How a musician practices determines his or her career.
Even though each instrument produces the same result, no one instrument is exactly like another instrument. In order to create the best art possible with each instrument, musicians practice according to their instrument.
The amount of time that a musician practices may fluctuate. If a musician needs to practice individual repertoire but also has an ensemble rehearsal that day, they should not practice as much as they would if they did not have a rehearsal. Should they practice more, their practicing is not only pointless but may also hurt their ability to practice the next day.
Recommended practice times are different for each instrument. Regardless of what his or her practice goals are, a vocalist should not practice for more than one hour per day.
For vocalists, their instruments are their body, and the human body is not built to sing for long periods of time. For instrumentalists, a healthy amount of time to practice is two to four hours per day. Their instruments are tangible and can be played for longer periods of time. Yet a musician’s goals may require practicing longer than these suggested limits.
Perhaps a musician is having trouble playing or singing a run – a set of notes played or sung quickly up or down a scale. They then set a goal to work on the run until it is no longer a problem. A vocalist may spend an entire hour working on a problem spot in a song; an instrumentalist may spend more multiple hours working on a difficult piece. If either musician needs a break, he or she may practice an easier song, or he or she may leave the practice room.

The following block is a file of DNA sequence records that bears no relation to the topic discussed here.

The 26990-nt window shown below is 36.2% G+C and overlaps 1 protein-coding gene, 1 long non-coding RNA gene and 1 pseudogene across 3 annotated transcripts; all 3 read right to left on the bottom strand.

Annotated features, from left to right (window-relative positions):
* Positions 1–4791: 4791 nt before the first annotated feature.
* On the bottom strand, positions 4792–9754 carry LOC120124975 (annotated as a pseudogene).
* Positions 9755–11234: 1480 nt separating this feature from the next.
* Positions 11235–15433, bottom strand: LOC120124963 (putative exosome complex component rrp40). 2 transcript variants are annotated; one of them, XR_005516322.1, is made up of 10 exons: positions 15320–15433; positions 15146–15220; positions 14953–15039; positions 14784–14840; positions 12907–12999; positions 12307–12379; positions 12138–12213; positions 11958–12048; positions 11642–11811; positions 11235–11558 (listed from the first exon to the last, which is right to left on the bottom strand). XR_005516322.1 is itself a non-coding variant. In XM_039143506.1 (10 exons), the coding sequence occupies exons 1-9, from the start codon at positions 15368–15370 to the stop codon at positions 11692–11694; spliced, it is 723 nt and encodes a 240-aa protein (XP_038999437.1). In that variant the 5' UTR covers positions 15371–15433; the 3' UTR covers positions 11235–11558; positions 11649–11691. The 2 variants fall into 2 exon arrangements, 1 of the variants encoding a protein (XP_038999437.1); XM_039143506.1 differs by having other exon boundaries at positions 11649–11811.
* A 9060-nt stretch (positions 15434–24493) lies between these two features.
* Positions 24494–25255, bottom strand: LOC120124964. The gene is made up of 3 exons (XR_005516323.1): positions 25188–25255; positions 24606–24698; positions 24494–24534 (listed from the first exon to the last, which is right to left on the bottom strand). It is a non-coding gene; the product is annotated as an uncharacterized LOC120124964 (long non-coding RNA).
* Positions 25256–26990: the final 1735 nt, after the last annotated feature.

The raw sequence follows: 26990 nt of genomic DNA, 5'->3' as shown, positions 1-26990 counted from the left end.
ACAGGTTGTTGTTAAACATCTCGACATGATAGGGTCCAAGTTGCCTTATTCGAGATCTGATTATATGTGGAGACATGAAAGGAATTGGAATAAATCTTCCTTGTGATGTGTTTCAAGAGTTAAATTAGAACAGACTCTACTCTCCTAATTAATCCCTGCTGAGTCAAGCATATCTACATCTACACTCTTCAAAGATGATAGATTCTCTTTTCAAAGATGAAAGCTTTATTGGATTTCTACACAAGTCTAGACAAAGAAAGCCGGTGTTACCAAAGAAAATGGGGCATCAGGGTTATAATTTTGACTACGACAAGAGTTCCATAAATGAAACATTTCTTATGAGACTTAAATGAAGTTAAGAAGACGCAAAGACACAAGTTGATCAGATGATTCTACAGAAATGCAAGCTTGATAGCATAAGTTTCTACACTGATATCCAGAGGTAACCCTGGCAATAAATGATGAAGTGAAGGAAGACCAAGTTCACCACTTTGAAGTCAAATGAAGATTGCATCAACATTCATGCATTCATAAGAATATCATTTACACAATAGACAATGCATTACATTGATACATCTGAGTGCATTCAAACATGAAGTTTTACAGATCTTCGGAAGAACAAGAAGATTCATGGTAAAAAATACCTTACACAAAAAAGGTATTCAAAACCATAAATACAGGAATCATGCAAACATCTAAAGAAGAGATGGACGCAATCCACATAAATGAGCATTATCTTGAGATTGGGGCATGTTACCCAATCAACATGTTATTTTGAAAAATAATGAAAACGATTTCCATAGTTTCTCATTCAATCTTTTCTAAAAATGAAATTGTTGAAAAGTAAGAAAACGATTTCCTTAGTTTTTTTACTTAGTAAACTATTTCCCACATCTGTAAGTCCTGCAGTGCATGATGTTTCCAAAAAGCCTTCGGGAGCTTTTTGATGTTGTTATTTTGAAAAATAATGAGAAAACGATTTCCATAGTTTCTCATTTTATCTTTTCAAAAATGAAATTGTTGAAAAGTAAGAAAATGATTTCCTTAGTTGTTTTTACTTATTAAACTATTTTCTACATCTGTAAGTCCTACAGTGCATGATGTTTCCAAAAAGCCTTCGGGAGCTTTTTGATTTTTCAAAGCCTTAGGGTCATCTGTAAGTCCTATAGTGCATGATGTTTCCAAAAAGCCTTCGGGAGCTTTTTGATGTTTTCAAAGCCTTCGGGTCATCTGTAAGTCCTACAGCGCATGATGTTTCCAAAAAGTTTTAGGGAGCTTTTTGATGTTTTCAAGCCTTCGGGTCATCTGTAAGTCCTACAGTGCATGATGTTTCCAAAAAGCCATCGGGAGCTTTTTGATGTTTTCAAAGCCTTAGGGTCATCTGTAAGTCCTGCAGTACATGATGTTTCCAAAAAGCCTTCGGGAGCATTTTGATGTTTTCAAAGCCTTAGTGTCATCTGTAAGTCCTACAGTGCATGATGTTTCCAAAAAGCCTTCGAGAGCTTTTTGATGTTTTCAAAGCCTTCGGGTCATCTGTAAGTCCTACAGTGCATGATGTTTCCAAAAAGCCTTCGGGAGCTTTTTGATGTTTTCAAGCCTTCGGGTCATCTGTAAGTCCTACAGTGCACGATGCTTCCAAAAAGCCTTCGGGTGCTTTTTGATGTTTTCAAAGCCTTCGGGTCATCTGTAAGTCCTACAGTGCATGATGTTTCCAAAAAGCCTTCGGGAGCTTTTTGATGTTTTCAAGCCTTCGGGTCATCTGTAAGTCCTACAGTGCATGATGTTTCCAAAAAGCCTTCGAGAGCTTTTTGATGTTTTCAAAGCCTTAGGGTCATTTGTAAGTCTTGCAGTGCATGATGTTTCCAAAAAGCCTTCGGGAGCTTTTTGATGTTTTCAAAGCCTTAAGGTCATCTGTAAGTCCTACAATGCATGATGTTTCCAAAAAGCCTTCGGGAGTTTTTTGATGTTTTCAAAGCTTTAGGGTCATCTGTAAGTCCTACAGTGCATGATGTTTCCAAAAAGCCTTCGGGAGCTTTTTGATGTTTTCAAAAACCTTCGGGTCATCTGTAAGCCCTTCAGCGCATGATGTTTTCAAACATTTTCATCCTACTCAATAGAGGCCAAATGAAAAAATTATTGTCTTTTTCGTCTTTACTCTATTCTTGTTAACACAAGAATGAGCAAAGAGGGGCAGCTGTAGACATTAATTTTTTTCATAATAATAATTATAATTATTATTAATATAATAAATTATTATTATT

In the School of Music, when we have practiced as long as we can or when we cannot fix a problem in our pieces, we walk into “Bum Alley.” There, we find arguably the most comfortable chairs on campus and our friends, waiting to console us. We begin conversations with our peers, taking our minds off of our frustration or off of our fatigue.
The best part about these conversations is that they are not always about music. Attending a liberal arts institution instead of a conservatory means exposure to life outside of music.
Conversations range from non-music classes to fraternity formals to the latest viral videos on YouTube. When we recognize that it is time to return to our practicing, we go back to our practice rooms.
College of Liberal Arts (CLA) students attend their classes and labs, and then, they return to their rooms. They have free hours during the day and in the evening to work on homework, which consists of studying and writing papers and lab reports.
Our homework, for our lessons, for our music classes and for our ensembles, is to practice. We must learn repertoire for both our primary instrument but also our piano lessons, practice sight-singing, which even instrumentalists are required to do, and practice ensemble repertoire.
The expectations are never less than this. Adding CLA classes and non-music activities to the equation forces us to manage our practice time with extra care. Practicing may come before social activities, but as we improve we realize that the sacrifice is worthwhile.
– Hart is a freshman from Fort Wayne, Ind., majoring in vocal performance.